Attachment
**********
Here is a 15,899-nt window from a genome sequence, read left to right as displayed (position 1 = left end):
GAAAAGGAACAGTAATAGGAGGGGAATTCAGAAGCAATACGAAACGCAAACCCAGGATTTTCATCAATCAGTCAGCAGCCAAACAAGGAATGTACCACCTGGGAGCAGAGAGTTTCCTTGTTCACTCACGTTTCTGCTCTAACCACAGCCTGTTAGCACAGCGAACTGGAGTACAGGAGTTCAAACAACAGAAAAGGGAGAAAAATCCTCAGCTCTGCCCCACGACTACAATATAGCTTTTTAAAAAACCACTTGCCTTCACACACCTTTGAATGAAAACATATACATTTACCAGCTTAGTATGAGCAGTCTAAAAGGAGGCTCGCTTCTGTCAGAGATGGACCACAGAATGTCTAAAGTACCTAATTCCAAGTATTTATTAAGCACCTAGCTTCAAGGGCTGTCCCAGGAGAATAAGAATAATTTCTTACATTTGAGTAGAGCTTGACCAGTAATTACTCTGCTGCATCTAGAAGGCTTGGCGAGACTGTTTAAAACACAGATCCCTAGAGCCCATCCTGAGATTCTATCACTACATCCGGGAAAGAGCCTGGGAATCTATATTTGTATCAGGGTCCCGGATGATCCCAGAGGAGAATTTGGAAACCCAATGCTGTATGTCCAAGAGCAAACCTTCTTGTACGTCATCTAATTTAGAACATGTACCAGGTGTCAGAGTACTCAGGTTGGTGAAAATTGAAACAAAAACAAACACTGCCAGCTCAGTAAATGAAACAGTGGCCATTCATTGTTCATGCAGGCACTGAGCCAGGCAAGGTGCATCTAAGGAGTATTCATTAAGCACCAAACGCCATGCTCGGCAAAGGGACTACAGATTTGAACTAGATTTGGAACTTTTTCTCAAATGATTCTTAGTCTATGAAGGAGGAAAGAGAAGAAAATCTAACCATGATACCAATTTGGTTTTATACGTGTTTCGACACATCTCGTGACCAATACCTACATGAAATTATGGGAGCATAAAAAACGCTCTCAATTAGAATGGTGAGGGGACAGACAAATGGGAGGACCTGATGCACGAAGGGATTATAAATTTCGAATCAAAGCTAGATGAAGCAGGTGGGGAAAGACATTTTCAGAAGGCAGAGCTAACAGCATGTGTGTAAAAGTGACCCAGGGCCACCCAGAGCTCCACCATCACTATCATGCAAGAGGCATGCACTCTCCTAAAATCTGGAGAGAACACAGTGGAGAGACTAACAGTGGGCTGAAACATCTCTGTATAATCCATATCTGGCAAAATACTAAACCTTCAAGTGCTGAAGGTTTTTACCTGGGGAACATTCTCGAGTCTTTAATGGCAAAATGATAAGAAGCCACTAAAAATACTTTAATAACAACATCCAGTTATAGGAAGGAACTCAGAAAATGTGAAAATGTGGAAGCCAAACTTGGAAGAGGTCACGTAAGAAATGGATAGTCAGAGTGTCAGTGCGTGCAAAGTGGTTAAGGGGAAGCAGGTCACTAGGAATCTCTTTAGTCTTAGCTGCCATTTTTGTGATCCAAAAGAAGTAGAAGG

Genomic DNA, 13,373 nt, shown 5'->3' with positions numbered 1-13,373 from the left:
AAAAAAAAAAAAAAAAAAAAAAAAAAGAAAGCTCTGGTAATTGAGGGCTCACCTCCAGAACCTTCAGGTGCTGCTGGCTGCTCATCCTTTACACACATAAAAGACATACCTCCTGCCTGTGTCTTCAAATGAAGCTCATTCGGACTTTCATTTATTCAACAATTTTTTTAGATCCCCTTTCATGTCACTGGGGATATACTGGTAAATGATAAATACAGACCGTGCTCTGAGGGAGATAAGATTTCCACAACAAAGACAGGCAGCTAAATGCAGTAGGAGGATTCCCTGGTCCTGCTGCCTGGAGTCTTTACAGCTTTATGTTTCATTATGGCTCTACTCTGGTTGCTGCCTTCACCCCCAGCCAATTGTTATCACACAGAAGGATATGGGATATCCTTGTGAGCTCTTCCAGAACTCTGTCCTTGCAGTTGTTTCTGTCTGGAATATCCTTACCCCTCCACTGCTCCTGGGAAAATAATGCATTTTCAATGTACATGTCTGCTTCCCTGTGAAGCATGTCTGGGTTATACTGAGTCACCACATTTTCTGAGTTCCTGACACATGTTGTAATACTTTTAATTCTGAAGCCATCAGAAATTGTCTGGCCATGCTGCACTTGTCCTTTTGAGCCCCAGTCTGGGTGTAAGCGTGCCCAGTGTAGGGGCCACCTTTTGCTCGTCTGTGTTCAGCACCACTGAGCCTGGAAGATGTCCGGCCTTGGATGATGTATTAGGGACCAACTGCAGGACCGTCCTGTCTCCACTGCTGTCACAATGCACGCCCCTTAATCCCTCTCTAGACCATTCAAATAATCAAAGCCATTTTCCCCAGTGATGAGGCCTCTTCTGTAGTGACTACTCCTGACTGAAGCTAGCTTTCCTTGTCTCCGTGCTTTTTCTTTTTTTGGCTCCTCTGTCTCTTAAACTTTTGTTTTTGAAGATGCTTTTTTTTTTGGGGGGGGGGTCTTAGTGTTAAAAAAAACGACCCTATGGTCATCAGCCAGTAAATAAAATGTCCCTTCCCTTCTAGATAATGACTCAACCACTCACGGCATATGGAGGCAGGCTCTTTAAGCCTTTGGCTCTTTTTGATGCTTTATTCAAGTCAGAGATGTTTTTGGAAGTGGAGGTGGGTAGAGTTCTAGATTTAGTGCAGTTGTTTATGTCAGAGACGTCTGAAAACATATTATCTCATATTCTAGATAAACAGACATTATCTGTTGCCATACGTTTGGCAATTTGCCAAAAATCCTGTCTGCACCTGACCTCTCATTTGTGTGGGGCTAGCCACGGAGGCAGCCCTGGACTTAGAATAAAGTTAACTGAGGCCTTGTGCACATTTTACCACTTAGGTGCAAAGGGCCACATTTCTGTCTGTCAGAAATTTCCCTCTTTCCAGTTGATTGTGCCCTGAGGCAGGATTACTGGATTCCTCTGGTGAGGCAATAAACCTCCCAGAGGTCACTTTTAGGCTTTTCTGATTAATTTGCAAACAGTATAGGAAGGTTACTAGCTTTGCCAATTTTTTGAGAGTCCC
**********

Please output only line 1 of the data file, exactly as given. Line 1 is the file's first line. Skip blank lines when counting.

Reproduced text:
Here is a 15,899-nt window from a genome sequence, read left to right as displayed (position 1 = left end):